CYBER SECURITY ENTHUSIAST

FBI and CISA are urging the organizations to not let down their defenses against ransomware attacks as they’ve noticed an increase in attacks during the weekends or holidays.

The federal agencies FBI and CISA “observed an increase in highly impactful ransomware attacks occurring on holidays and weekends—when offices are normally closed—in the United States, as recently as the Fourth of July holiday in 2021.”

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The two federal agencies do not have any intel regarding future possible attacks but they urge companies to be on the lookout as the previous attacks against large companies like Colonial Pipeline, JBS, and Kaseya happened during the weekend.

This is a very concerning tactic as JBS ended up paying an $11 million ransom to the REvil ransomware gang after the Memorial Day weekend attack and Colonial Pipeline paid $4.4 million ransom to the DarkSide group.

In May 2021, leading into Mother’s Day weekend, malicious cyber actors deployed DarkSide ransomware against the IT network of a U.S.-based critical infrastructure entity in the Energy Sector, resulting in a week-long suspension of operations. After DarkSide actors gained access to the victim’s network, they deployed ransomware to encrypt victim data and—as a secondary form of extortion—exfiltrated the data before threatening to publish it to further pressure victims into paying the ransom demand.

In May 2021, over the Memorial Day weekend, a critical infrastructure entity in the Food and Agricultural Sector suffered a Sodinokibi/REvil ransomware attack affecting US and Australian meat production facilities, resulting in a complete production stoppage.

In July 2021, during the Fourth of July holiday weekend, Sodinokibi/REvil ransomware actors attacked a U.S.-based critical infrastructure entity in the IT Sector and implementations of their remote monitoring and management tool, affecting hundreds of organizations—including multiple managed service providers and their customers.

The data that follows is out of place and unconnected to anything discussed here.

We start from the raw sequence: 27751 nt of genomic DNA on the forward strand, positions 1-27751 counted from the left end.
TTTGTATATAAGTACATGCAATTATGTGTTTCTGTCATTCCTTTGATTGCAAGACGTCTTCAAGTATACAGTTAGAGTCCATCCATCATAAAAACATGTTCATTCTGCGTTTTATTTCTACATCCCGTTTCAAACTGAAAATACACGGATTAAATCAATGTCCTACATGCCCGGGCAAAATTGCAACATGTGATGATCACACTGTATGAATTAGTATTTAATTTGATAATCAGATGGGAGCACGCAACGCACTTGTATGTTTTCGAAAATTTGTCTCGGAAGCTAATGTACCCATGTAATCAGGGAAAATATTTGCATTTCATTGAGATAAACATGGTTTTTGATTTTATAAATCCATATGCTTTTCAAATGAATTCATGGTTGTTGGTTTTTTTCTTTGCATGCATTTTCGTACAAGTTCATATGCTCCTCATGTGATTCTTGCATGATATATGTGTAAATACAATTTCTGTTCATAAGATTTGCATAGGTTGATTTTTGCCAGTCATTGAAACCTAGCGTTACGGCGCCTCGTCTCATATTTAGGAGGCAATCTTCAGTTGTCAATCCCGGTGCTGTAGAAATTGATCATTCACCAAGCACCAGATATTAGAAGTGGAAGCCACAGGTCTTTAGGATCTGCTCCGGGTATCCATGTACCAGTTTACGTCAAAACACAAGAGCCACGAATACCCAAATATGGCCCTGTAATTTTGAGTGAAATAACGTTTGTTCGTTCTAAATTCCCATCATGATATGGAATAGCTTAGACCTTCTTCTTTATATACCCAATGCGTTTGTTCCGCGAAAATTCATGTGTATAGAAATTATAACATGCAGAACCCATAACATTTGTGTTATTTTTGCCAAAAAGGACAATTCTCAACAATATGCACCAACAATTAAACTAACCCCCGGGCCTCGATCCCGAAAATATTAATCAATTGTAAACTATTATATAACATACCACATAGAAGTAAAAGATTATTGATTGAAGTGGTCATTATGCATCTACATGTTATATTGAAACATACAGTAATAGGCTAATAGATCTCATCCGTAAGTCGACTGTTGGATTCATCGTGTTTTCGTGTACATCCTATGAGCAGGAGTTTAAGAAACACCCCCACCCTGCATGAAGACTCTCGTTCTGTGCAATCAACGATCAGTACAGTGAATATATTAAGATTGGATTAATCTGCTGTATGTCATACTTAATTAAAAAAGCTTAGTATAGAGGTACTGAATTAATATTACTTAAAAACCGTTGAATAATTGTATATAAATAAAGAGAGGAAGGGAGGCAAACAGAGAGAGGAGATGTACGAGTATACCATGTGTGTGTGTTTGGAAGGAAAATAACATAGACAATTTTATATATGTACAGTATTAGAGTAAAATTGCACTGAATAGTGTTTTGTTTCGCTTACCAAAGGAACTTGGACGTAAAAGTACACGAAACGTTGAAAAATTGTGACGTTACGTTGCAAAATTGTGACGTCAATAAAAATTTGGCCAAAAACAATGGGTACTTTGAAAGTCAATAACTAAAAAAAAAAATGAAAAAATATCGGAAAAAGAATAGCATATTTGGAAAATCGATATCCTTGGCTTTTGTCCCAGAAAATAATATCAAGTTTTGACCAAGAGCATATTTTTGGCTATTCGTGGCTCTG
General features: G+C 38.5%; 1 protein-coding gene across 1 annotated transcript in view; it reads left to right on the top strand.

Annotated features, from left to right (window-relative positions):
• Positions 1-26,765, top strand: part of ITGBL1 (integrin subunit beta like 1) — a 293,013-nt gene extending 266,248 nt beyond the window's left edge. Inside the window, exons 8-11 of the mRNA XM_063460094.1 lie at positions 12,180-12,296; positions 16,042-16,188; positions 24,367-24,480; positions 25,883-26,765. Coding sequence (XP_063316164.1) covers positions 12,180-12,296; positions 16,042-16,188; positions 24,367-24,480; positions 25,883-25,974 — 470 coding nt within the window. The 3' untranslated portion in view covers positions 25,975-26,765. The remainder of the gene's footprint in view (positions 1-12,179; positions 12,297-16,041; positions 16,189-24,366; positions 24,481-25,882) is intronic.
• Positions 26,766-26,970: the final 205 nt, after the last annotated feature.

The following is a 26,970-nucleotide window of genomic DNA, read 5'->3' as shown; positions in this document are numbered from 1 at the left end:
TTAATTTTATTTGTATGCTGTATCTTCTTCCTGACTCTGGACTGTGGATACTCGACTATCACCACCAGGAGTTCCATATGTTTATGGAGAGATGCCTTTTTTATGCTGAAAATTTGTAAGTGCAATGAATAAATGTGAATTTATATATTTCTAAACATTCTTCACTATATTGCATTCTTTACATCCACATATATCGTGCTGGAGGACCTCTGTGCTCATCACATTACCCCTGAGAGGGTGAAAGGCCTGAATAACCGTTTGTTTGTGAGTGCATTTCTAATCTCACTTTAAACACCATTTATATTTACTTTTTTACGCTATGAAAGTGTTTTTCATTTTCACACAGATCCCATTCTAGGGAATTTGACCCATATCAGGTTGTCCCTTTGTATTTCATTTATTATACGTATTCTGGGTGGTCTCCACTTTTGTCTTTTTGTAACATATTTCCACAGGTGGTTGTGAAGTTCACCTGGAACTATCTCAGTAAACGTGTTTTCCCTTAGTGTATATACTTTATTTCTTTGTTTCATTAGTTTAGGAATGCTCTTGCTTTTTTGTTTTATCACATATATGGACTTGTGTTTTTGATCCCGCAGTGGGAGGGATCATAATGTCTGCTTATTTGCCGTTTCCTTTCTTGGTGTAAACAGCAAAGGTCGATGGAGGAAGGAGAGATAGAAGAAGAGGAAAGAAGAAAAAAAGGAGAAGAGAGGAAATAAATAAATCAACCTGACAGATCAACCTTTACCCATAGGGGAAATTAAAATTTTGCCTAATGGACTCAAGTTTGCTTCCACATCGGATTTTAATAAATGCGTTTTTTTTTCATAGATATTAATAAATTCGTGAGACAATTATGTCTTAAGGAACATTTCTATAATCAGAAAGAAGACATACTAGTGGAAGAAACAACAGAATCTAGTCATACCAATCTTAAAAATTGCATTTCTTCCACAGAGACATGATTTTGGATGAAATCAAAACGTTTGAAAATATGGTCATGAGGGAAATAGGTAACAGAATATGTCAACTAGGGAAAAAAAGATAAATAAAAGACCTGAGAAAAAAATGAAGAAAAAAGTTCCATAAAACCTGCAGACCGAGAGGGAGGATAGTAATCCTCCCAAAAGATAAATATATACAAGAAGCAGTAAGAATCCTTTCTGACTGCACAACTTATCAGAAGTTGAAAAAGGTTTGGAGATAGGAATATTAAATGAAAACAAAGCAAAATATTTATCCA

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CISA Is Able to Provide Help

According to the joint advisory, the most active ransomware groups at this moment are Conti, PYSA, LockBit, RansomEXX/Defray777, Zeppelin, and Crysis/Dharma/Phobos.

Although cyber criminals use a variety of techniques to infect victims with ransomware, the two most prevalent initial access vectors are phishing and brute forcing unsecured remote desktop protocol (RDP) endpoints.

CISA offers a range of no-cost cyber hygiene services—including vulnerability scanning and ransomware readiness assessments—to help critical infrastructure organizations assess, identify, and reduce their exposure to cyber threats.

By taking advantage of these services, organizations of any size will receive recommendations on ways to reduce their risk and mitigate attack vectors.

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In order to be better protected and able to block any future attacks, organizations should make sure they have taken specific actions to protect their systems, like:

  • Having an offline backup of the data.
  • Educating their staff to not access any suspicious links.
  • Securing and monitoring all endpoints.
  • Updating regularly any OS and software used in the company.
  • Using strong passwords.
  • Using multi-factor authentication.

More and More Companies Are Getting Hit with Ransomware

Colonial Pipeline Data Breach Impacts Hundreds of Individuals

Ransomware Explained. What It Is and How It Works

Ransomware-as-a-Service (RaaS) – The Rising Threat to Cybersecurity

Massive Kaseya VSA Supply Chain Attack Infects Businesses with Revil Ransomware

Ransomware Payouts in Review. Highest Payments, Trends & Stats

Meatpacking Organization JBS Pays $11 Million to REvil Ransomware Hackers

A Closer Look at Ransomware Attacks: Why They Still Work

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